Friday, May 11, 2012

Counsel's Options When Proof Is Insufficient To Prove Charged Offense, But Sufficient To Prove Lesser Included Offense

by 
Jill Paperno, Special Assistant Monroe County Public Defender

When you make a TOD motion, if the proof is sufficient to sustain a lesser included charge, the court may not grant the TOD.  (CPL 290.10 ["the court may, except as provided...upon motion of the defendant, (a) issue a 'trial order of dismissal,' dismissing any count of an indictment upon the ground that the trial evidence is not legally sufficient to establish the offense charged therein or any lesser included offense..."])


What happens when the proof is clearly inadequate to support the top count, but you can't get a TOD because there is a view of the proof that supports the lower count?   You should ask the court to not submit the top count to the jury, but only the lesser.  CPL 300.30(1) states, "When the court 'submits a count' it must, at the least, submit the offense charged therein if such is supported by legally sufficient trial evidence (emphasis added), or if it is not, the greatest lesser included offense which is supported by legally sufficient trial evidence (emphasis added)."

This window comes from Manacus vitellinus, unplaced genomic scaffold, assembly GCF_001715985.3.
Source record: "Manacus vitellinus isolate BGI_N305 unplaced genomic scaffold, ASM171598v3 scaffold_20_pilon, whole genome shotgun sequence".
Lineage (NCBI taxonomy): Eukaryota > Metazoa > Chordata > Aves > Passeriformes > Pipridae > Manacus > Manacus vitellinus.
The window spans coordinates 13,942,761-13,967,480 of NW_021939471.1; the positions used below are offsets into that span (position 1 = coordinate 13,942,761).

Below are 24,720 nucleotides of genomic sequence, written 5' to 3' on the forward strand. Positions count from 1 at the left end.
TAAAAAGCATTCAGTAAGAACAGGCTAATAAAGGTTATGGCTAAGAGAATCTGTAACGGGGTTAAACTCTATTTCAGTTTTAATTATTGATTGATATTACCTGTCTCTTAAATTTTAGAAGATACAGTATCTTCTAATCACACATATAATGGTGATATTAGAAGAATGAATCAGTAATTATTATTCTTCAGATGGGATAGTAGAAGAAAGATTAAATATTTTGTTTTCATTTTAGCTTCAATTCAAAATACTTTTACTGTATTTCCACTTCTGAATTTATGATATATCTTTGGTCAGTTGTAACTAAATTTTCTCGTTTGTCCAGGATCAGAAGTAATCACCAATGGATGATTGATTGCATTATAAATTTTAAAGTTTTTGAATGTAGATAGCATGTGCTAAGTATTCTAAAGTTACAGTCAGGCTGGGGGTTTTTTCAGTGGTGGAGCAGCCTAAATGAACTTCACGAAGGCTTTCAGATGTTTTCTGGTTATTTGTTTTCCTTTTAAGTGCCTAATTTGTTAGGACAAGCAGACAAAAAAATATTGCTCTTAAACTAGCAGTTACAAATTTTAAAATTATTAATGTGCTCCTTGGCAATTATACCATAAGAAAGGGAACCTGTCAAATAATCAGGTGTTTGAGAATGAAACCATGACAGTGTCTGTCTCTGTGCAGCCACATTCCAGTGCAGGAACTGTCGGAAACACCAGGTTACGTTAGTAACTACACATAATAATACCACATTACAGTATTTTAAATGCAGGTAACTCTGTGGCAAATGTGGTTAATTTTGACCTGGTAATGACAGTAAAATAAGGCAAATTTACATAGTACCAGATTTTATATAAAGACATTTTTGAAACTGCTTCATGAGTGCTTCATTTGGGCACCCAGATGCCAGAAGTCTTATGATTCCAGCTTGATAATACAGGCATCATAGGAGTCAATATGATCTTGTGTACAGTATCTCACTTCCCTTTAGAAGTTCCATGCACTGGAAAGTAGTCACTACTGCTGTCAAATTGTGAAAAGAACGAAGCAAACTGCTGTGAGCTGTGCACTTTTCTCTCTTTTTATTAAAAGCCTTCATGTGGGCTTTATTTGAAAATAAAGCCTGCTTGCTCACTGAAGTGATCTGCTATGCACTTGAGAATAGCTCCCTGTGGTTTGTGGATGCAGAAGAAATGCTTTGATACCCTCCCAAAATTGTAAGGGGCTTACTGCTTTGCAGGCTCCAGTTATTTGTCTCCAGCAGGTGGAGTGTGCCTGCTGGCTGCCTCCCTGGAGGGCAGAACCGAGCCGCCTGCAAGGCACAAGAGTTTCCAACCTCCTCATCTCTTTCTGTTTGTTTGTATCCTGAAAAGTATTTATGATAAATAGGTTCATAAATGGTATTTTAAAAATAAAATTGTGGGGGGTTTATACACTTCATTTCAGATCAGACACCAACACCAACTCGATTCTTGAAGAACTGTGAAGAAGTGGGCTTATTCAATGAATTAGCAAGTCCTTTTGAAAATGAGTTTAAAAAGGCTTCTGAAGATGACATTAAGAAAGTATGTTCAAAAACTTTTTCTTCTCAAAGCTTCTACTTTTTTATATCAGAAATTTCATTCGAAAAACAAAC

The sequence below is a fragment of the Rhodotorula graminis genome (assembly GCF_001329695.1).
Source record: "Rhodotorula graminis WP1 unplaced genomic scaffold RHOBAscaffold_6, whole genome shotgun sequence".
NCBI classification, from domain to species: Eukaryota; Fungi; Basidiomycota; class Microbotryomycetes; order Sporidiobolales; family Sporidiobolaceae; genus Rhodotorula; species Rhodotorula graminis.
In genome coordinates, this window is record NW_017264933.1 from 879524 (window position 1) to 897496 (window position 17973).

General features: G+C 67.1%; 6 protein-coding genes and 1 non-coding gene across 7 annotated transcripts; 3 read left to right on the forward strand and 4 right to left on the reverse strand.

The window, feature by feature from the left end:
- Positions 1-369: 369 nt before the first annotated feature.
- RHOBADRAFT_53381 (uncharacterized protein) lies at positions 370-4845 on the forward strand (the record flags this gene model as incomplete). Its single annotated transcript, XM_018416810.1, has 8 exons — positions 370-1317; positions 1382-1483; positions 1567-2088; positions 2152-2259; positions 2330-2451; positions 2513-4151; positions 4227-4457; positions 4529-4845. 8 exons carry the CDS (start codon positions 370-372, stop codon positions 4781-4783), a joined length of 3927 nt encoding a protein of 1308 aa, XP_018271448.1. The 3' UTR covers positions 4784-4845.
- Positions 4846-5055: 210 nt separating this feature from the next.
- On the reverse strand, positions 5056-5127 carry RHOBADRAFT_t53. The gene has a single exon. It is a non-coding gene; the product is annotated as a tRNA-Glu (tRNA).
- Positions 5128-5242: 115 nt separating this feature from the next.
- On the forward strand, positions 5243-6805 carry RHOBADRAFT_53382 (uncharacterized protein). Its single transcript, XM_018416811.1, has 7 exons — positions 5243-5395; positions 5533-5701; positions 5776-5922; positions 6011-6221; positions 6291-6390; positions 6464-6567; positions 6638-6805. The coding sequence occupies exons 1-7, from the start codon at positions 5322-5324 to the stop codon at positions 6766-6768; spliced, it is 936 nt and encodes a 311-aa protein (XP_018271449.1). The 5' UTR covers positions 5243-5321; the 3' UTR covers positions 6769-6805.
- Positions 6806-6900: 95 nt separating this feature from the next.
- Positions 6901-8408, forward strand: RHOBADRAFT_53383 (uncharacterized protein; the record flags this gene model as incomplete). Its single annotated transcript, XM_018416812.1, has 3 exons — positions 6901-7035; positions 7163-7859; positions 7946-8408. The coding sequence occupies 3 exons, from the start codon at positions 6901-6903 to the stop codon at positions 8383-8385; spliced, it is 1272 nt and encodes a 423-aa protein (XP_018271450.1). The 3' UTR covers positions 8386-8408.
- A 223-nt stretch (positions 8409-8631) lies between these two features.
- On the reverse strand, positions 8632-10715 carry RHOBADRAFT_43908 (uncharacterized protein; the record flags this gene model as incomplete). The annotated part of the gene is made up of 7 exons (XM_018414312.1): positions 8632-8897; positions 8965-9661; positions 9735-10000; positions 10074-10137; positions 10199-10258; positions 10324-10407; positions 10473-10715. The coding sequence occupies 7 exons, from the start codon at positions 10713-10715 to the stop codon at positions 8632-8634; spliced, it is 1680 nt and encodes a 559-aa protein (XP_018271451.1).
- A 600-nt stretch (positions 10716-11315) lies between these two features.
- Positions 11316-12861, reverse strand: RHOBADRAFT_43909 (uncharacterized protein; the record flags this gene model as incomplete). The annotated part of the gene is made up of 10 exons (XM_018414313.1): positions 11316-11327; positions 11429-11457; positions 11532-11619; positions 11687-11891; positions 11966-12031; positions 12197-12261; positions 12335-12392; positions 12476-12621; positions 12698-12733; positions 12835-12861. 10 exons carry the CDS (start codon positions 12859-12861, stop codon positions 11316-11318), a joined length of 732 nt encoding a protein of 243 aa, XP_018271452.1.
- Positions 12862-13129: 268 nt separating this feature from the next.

There are two perspectives on whether you should make a TOD motion if the only argument is that the proof is insufficient to support the top count, but not a lesser.  On the one hand, there is the "better safe than sorry" view (which is my perspective, so I still make the motion).  That view will help alert the court and perhaps future appellate counsel to the issue, and perhaps confirm what you raised in earlier motions, hearings and argument.  The alternative view is that it may be a frivolous motion since the law does not support dismissal on such a TOD.  For a lengthier discussion of this issue, see
. My view - you should continue to make your TOD motions challenging the sufficiency of the prosecution's proof, even if it only gets you to a lesser, but also request the court not read the top count(s) not supported by the proof.

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